PARIS/BAMAKO (Reuters) - Malian government troops drove back Islamist rebels from a strategic central town after France intervened on Friday with air strikes to halt advances by the militants controlling the country's desert north.
Western governments, particularly former colonial power France, had voiced alarm after the al Qaeda-linked rebel alliance captured the town of Konna on Thursday, a gateway towards the capital Bamako 600 km (375 miles) south.
President Francois Hollande said France would not stand by to watch the rebels push southward. Paris has repeatedly warned that the Islamists' seizure of the country's north in April gave them a base to attack neighbouring African countries and Europe.
"We are faced with blatant aggression that is threatening Mali's very existence. France cannot accept this," Hollande, who recently pledged Paris would not to meddle in African affairs, said in a New Year speech to diplomats and journalists.
The president said resolutions by the United Nations Security Council, which in December sanctioned an African-led military intervention in Mali, meant France was acting in accordance with international law.
In Washington, a U.S. official told Reuters the Pentagon was weighing options in Mali, including intelligence-sharing with France and logistics support.
French Foreign Minister Laurent Fabius confirmed France had carried out air strikes against the rebels to prevent them conquering the whole of Mali. He refused to reveal further details, such as whether French troops were on the ground.
France's intervention immediately tipped the military balance of power, with Malian government forces quickly sweeping back into Konna, according to local residents.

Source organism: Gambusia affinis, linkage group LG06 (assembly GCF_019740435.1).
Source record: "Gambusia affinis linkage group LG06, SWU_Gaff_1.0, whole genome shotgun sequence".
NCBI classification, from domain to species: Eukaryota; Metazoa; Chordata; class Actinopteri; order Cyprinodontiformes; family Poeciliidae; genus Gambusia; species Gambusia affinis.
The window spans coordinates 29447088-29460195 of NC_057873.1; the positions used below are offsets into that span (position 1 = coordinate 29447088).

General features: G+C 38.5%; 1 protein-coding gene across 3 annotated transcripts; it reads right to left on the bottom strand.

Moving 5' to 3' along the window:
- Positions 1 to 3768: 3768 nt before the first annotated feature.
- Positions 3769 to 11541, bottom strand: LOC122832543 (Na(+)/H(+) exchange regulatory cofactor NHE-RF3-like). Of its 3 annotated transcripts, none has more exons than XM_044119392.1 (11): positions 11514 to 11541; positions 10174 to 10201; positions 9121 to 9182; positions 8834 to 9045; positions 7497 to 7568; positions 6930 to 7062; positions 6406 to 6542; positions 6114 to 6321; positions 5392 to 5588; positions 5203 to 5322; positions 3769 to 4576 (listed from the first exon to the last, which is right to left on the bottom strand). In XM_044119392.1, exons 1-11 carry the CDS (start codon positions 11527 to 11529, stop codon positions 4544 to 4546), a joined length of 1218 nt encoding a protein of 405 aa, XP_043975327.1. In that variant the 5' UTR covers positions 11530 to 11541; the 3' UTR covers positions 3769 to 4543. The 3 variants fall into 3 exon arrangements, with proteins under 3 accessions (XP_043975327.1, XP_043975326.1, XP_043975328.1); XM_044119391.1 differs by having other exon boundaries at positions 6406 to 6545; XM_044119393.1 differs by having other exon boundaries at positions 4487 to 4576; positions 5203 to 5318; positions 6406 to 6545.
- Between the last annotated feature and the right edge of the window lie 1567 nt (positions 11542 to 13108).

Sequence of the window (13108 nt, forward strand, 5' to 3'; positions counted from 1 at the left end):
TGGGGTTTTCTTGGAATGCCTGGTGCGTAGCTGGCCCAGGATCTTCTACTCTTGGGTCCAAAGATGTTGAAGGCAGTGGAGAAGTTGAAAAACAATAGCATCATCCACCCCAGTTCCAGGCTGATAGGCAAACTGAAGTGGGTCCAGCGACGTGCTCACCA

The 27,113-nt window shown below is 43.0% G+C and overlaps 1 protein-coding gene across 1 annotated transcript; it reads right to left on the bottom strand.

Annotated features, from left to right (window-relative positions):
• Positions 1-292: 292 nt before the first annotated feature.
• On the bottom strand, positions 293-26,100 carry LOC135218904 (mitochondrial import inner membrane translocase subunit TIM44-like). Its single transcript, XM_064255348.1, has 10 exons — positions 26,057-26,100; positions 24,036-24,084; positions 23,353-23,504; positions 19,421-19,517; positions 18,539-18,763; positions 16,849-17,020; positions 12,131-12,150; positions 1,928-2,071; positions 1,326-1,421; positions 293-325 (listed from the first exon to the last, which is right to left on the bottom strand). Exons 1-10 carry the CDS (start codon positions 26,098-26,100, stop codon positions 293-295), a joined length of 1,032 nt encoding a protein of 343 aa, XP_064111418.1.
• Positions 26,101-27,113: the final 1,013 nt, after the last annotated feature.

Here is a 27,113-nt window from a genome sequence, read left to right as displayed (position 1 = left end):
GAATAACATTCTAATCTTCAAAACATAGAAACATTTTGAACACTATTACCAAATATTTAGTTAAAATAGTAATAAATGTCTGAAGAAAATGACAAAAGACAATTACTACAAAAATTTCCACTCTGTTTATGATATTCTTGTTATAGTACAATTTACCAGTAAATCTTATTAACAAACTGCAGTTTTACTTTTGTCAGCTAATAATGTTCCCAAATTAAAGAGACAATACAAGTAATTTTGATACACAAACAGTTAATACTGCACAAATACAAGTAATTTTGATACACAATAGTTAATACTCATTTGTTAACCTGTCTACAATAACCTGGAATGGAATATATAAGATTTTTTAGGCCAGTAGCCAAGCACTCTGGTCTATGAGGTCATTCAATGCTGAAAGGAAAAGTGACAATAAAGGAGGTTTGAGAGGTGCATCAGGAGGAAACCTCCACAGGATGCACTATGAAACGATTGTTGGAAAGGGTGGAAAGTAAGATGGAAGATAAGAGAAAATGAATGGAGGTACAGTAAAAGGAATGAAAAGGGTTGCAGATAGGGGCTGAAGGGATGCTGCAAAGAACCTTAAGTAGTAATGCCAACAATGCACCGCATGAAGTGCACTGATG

"The Malian army has retaken Konna with the help of our military partners. We are there now," Lieutenant Colonel Diaran Kone told Reuters, adding that the army was mopping up Islamist fighters in the surrounding area.
EU SPEEDS UP DEPLOYMENT
A military operation had not been expected until September due to the difficulties of training Malian troops, funding the African force and deploying during the mid-year rainy season. However, Mali's government appealed for urgent military aid from France on Thursday after Islamist fighters took Konna.
EU foreign policy chief Catherine Ashton called on Friday for "accelerated international engagement" and said the bloc would speed up plans to deploy 200 troops to train Malian forces, initially expected in late February.
Blaise Compaore, the president of neighbouring Burkina Faso which is acting as a mediator in the Malian crisis, said his country would contribute a contingent of ground troops toward the African Union mission to retake Mali's north.
Burkina Faso had been due to host peace talks between the Malian government and some of the rebel factions on Thursday, but these have been postponed until January 21 due to the outbreak of hostilities.